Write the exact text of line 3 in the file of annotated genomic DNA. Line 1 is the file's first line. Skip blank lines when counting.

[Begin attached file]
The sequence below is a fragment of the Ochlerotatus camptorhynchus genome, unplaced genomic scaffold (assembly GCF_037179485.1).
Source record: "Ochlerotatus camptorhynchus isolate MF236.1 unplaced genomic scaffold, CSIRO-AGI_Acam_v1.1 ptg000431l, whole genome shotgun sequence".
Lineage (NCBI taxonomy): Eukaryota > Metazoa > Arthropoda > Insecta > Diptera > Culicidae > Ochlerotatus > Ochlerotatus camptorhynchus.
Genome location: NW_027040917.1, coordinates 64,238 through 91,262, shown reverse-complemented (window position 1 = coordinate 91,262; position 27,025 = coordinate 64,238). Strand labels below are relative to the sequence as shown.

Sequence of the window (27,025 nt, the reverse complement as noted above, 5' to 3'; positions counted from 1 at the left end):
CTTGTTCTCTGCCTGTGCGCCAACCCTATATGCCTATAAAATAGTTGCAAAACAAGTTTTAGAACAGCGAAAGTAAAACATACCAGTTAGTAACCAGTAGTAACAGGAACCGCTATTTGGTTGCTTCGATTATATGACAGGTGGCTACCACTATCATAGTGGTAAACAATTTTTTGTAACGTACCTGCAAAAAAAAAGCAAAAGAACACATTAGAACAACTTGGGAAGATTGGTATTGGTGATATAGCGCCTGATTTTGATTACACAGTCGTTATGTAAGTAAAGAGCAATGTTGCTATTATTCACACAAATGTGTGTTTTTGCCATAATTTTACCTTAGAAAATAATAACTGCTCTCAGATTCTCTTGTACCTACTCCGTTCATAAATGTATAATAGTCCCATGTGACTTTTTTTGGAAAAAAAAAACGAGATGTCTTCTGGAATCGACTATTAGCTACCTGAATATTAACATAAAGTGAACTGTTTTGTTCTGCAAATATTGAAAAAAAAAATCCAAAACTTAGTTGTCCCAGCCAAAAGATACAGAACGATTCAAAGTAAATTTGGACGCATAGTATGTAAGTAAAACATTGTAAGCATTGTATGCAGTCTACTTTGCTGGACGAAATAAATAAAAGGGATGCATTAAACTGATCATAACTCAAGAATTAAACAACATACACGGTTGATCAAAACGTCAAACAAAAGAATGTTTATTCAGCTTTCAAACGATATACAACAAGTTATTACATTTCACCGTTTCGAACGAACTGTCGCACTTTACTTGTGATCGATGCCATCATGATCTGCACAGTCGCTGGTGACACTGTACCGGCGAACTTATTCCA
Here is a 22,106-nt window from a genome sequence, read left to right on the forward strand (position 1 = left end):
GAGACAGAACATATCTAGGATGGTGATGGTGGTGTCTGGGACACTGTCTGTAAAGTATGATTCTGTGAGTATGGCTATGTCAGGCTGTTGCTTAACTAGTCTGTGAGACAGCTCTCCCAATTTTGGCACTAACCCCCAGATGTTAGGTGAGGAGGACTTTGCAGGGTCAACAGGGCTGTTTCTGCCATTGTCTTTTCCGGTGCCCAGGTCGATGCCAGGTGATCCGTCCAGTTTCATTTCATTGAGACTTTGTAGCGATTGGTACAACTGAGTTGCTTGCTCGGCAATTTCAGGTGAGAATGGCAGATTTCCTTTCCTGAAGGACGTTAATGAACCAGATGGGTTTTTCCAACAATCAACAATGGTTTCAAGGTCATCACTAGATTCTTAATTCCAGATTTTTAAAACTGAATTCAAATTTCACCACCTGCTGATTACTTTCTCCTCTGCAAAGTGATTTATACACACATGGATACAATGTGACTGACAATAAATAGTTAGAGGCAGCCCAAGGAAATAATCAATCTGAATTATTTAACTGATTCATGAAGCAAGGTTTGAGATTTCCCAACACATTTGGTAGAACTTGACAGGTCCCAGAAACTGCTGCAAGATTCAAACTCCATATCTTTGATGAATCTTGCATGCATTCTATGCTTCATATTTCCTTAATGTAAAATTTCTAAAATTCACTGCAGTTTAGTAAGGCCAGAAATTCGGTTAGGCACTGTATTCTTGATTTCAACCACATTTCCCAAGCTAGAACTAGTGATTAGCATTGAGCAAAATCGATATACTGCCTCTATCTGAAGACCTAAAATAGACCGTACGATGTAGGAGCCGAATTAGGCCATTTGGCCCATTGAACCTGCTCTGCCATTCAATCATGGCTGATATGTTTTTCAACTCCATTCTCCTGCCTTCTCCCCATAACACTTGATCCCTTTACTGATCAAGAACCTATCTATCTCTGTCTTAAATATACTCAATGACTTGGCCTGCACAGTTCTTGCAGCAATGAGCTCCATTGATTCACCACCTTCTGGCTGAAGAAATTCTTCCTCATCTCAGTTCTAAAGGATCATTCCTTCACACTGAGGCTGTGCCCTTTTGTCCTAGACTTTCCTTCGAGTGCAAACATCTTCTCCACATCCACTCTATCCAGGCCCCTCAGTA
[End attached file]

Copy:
Lineage (NCBI taxonomy): Eukaryota > Metazoa > Arthropoda > Insecta > Diptera > Culicidae > Ochlerotatus > Ochlerotatus camptorhynchus.